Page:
A senior Conservative Minister, Francis Maude, whose father, Angus, was a Minister in Mrs. Thatcher’s Government and one of those who modernised the Conservative Party after its 1945 defeat, and who has been at the forefront of recent attempts to ‘detoxify’ the Conservative Party, has warned that the ‘Conservative Party must modernise of face extinction.’ His views are worth analysing as they point to the malaise which afflicts conservative politics in the UK and the USA.
Maude warns that the party risks “electoral oblivion” if it failed to keep pace with new “social norms”. It has to be, he tells us, a genuinely ‘contemporary party’ if it is to succeed electorally. ’We can’t', he said, .look like we want to turn the clock back to an imagined golden era. “We should not assume that society will be willing to conform to our own expectations if they’re out of kilter with the mainstream,” he said.’ He went on to conclude that: “If we fail to keep pace – fail to understand and influence the spirit of the age – we will be rightly punished by the electorate.”
My response would be to ask him in what degree such a conservative party differed from the Labour or the Liberal-Democratic parties? His answer would relate to economic policy, tax rates, welfare reform and the like; but he misses, as all modernisers do, the point: these things are means, not ends. If a Conservative Party is not willing to make the case for prevailing social norms then what is its point? What sort of society does this Conservative want? He doesn’t know, he’s happy to go with whatever flow is going – as long as he is in power.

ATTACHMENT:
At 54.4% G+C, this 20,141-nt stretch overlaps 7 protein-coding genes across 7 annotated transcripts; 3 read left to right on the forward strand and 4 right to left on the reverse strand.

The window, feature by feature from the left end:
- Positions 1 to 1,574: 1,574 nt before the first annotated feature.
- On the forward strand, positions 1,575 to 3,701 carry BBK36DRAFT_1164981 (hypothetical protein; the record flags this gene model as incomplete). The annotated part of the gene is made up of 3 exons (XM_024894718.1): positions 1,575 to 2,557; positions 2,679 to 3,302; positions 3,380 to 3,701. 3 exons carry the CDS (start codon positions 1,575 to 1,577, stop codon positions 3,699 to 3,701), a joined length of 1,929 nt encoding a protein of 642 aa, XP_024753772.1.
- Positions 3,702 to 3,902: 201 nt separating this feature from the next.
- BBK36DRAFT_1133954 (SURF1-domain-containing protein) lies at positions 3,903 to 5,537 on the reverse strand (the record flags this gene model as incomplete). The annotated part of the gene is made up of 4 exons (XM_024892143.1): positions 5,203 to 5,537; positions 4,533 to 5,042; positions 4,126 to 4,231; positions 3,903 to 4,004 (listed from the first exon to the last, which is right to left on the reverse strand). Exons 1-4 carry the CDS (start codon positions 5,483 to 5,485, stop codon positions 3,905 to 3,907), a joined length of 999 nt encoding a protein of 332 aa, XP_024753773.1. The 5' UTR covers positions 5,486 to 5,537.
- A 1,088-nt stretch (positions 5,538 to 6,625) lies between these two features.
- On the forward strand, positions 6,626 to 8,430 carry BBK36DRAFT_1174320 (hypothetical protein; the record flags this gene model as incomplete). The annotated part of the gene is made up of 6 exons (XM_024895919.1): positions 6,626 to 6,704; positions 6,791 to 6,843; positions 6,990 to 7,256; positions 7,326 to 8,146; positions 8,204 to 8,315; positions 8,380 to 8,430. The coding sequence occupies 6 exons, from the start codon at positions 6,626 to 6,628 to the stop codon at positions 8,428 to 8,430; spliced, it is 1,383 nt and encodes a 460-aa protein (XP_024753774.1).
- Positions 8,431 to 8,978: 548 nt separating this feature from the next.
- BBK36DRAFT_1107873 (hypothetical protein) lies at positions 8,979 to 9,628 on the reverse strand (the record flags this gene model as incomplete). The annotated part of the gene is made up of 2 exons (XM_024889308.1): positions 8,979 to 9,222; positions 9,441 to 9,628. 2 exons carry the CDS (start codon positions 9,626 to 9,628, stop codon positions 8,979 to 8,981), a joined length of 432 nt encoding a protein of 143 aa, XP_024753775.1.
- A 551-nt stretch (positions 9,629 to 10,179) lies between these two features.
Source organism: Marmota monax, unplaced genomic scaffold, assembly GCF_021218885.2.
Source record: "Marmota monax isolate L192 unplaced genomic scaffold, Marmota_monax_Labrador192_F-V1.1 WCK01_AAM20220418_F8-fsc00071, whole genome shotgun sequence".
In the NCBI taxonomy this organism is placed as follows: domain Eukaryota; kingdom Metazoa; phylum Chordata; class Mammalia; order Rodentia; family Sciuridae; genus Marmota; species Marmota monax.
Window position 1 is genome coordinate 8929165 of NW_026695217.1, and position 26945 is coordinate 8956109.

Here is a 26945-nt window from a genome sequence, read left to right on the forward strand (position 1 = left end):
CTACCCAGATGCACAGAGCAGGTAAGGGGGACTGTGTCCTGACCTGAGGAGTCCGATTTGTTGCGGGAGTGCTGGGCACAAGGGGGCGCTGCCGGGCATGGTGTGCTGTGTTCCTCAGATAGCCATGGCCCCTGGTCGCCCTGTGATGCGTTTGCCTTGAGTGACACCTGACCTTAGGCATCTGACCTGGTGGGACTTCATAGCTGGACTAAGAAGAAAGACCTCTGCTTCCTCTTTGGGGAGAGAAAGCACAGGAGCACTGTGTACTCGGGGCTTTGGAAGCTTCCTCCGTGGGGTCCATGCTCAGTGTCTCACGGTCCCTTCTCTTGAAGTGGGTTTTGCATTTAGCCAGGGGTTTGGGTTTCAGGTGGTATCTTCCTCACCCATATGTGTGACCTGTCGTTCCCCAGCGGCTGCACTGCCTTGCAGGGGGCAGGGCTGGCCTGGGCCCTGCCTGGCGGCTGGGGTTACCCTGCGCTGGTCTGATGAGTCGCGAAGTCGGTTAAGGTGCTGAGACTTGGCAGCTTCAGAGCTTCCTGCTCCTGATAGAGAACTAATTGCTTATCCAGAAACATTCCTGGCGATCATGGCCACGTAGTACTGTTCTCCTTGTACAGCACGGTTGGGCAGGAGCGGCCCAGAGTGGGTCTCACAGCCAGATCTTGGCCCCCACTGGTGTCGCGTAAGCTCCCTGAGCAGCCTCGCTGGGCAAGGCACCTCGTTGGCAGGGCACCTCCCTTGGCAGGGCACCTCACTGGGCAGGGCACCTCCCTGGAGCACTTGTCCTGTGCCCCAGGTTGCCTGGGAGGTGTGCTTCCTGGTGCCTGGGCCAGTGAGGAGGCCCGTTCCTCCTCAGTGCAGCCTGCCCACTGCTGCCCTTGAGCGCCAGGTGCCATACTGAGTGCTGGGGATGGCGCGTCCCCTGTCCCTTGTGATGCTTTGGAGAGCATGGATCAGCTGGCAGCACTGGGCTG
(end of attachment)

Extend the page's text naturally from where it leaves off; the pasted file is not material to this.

This is a natural point of view for a politician, who earns a better living if he is in power; but it marks a dangerous division between him and many of those who vote Conservative. It may well be that his own electoral prospects will vanish down the gap he opens up.
There is an assumption here that there are no real norms, no standards other than those of the market, and that all that matters is success in electoral and financial terms. Were those views widely shared then there would probably be no Conservative voters. Most people, including myself, vote Conservative because we wish to keep the best of what is. We are sensible enough to know that change happens, but we wish to make it as difficult as possible, to ensure that only essential change happens. The itchy fingers of liberals need a balm, and we are it.
But what are we to make of a Conservative Party which brings in a bill to legalise same-sex marriage? There was no evidence that anyone much wanted it, and even in the manifesto, the furthest the party went was to say it would consult on the issue. The consultation has shown that many people do not want it. But our Conservative leaders will bring it in any way. That way they show how ‘modern’ they are.
Well, it may be that they win some new voters that way. But are these new voters fiscal conservatives? When push comes to shove will they really vote for a party they have always hated? On the other hand there are those, of whom I am one, who have worked and and voted for the Conservative Party for decades. They will not be getting my vote. If that brings in a Socialist Government all well and good. I expect Socialists and liberals to want to move with the times and the new social norms, and would rather they did it than so-called Conservatives.
In the end, as the cynic said, it does not matter who you vote for, the Government always gets in.
A Happy 2013 to all Jessica’s readers!